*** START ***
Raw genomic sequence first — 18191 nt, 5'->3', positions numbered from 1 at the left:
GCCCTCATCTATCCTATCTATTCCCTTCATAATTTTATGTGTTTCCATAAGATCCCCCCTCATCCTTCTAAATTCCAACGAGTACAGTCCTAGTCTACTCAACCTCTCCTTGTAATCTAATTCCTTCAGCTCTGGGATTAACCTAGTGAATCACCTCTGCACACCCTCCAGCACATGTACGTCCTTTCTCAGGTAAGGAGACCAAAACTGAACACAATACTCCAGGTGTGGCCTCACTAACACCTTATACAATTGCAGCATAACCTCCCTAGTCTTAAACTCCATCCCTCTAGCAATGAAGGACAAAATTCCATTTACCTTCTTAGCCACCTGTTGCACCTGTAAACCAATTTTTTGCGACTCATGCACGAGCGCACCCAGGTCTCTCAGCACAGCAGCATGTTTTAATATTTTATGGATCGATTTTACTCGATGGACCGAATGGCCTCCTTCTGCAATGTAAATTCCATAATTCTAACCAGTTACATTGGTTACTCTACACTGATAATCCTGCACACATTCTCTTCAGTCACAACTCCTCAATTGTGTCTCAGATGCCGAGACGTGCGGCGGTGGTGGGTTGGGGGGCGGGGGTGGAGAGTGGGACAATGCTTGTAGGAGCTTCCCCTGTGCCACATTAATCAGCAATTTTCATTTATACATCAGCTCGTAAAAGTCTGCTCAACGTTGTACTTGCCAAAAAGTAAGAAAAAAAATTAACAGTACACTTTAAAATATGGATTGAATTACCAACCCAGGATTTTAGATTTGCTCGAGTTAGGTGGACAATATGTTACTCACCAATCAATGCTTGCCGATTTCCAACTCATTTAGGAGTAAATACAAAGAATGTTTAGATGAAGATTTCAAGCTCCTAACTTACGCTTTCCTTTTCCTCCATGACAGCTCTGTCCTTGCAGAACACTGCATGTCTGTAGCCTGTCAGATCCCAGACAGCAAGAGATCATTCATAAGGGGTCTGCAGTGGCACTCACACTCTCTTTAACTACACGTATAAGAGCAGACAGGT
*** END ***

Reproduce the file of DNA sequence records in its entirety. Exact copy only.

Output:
Raw genomic sequence first — 18191 nt, 5'->3', positions numbered from 1 at the left:
GCCCTCATCTATCCTATCTATTCCCTTCATAATTTTATGTGTTTCCATAAGATCCCCCCTCATCCTTCTAAATTCCAACGAGTACAGTCCTAGTCTACTCAACCTCTCCTTGTAATCTAATTCCTTCAGCTCTGGGATTAACCTAGTGAATCACCTCTGCACACCCTCCAGCACATGTACGTCCTTTCTCAGGTAAGGAGACCAAAACTGAACACAATACTCCAGGTGTGGCCTCACTAACACCTTATACAATTGCAGCATAACCTCCCTAGTCTTAAACTCCATCCCTCTAGCAATGAAGGACAAAATTCCATTTACCTTCTTAGCCACCTGTTGCACCTGTAAACCAATTTTTTGCGACTCATGCACGAGCGCACCCAGGTCTCTCAGCACAGCAGCATGTTTTAATATTTTATGGATCGATTTTACTCGATGGACCGAATGGCCTCCTTCTGCAATGTAAATTCCATAATTCTAACCAGTTACATTGGTTACTCTACACTGATAATCCTGCACACATTCTCTTCAGTCACAACTCCTCAATTGTGTCTCAGATGCCGAGACGTGCGGCGGTGGTGGGTTGGGGGGCGGGGGTGGAGAGTGGGACAATGCTTGTAGGAGCTTCCCCTGTGCCACATTAATCAGCAATTTTCATTTATACATCAGCTCGTAAAAGTCTGCTCAACGTTGTACTTGCCAAAAAGTAAGAAAAAAAATTAACAGTACACTTTAAAATATGGATTGAATTACCAACCCAGGATTTTAGATTTGCTCGAGTTAGGTGGACAATATGTTACTCACCAATCAATGCTTGCCGATTTCCAACTCATTTAGGAGTAAATACAAAGAATGTTTAGATGAAGATTTCAAGCTCCTAACTTACGCTTTCCTTTTCCTCCATGACAGCTCTGTCCTTGCAGAACACTGCATGTCTGTAGCCTGTCAGATCCCAGACAGCAAGAGATCATTCATAAGGGGTCTGCAGTGGCACTCACACTCTCTTTAACTACACGTATAAGAGCAGACAGGT